EDDC accepts it relies exclusively on councillors being honest- see  for confirmation.

Having looked at most declarations of local councillors it is quite clear they are not all receiving appropriate guidance and advice as to what should be declared. We don’t need them to say that they have RAC membership but we do need them to declare what directorships they hold.

I am quite sure the greater majority are honest people but the fact is that whilst some were shocked at certain recent developments, many others said they had long held such suspicions.

What EDDC does not provide is a procedure where concerns can be raised, by councillors and the public, where such concerns will be addressed by a competent, impartial and above all, trusted investigation process.

We have heard of recent investigations where the investigator has refused to speak to some witnesses - that cannot be right. We also wonder what investigative skills those appointed to such tasks have.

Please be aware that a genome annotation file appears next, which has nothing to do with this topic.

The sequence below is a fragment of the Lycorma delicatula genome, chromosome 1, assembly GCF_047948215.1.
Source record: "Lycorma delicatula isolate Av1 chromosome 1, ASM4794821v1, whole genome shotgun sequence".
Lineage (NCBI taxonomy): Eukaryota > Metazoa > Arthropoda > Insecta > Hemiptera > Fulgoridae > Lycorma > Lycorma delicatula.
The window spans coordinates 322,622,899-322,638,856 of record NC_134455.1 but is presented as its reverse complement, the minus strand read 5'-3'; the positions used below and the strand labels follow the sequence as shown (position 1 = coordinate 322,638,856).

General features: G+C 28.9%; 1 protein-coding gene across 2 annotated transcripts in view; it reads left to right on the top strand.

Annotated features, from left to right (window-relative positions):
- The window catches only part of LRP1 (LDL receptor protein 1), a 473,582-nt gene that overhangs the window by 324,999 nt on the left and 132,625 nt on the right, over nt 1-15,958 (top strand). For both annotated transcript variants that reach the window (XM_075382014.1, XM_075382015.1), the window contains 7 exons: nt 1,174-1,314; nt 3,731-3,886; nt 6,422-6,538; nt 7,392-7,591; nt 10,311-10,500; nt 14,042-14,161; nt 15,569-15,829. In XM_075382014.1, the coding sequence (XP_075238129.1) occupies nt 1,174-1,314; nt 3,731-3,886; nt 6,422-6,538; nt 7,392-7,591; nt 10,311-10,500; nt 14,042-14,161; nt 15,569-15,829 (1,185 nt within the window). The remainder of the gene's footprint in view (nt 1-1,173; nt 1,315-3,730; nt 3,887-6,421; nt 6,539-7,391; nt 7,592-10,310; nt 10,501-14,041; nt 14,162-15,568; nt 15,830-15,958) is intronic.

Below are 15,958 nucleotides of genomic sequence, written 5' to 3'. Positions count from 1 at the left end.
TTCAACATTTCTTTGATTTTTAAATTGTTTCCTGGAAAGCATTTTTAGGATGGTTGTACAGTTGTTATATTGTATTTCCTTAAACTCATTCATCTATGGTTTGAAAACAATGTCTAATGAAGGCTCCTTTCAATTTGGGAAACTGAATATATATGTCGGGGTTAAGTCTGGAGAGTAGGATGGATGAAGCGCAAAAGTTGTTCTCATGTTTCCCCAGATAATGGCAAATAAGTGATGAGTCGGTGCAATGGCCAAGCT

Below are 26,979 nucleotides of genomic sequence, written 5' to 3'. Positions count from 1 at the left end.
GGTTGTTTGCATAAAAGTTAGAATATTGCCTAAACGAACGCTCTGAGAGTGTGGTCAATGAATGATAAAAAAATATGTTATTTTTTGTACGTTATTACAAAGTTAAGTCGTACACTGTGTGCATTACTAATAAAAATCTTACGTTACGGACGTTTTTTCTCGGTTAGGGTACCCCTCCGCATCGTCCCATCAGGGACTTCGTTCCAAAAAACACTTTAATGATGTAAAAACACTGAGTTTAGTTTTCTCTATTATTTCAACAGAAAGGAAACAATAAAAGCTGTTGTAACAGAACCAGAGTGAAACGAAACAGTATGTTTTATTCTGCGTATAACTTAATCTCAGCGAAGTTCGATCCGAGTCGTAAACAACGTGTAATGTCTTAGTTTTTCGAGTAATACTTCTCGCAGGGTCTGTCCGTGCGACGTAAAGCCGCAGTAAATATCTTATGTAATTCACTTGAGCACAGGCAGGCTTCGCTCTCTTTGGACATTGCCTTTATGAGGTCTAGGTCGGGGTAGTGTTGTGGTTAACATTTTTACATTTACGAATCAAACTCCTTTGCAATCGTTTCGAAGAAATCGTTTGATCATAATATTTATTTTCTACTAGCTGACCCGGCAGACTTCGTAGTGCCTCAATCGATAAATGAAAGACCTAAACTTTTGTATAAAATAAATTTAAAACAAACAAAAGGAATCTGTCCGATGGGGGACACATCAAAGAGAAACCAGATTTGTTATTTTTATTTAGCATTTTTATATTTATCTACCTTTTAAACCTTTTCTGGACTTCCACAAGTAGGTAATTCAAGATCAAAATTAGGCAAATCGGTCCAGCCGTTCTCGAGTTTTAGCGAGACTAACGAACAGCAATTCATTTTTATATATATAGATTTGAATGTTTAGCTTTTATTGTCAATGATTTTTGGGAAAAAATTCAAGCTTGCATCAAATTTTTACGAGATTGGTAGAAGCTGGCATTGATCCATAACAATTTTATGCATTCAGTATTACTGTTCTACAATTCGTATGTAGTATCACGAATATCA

That there is little or no trust in the present system, which has all the appearances of political bias, should have been properly addressed by the auditor. SWAP is itself not truly independent but made up of members of local councils and may have senior EDDC staff on its board. Some may think it lacks true independence.(

Did it not occur to SWAP that declared interests can be vastly different to declarable interests? It seems not.

And here is something else to think about. Should council staff be obliged to declare potential conflicts of interest - such as having previously worked for a company that is seeking to be awarded an EDDC contract?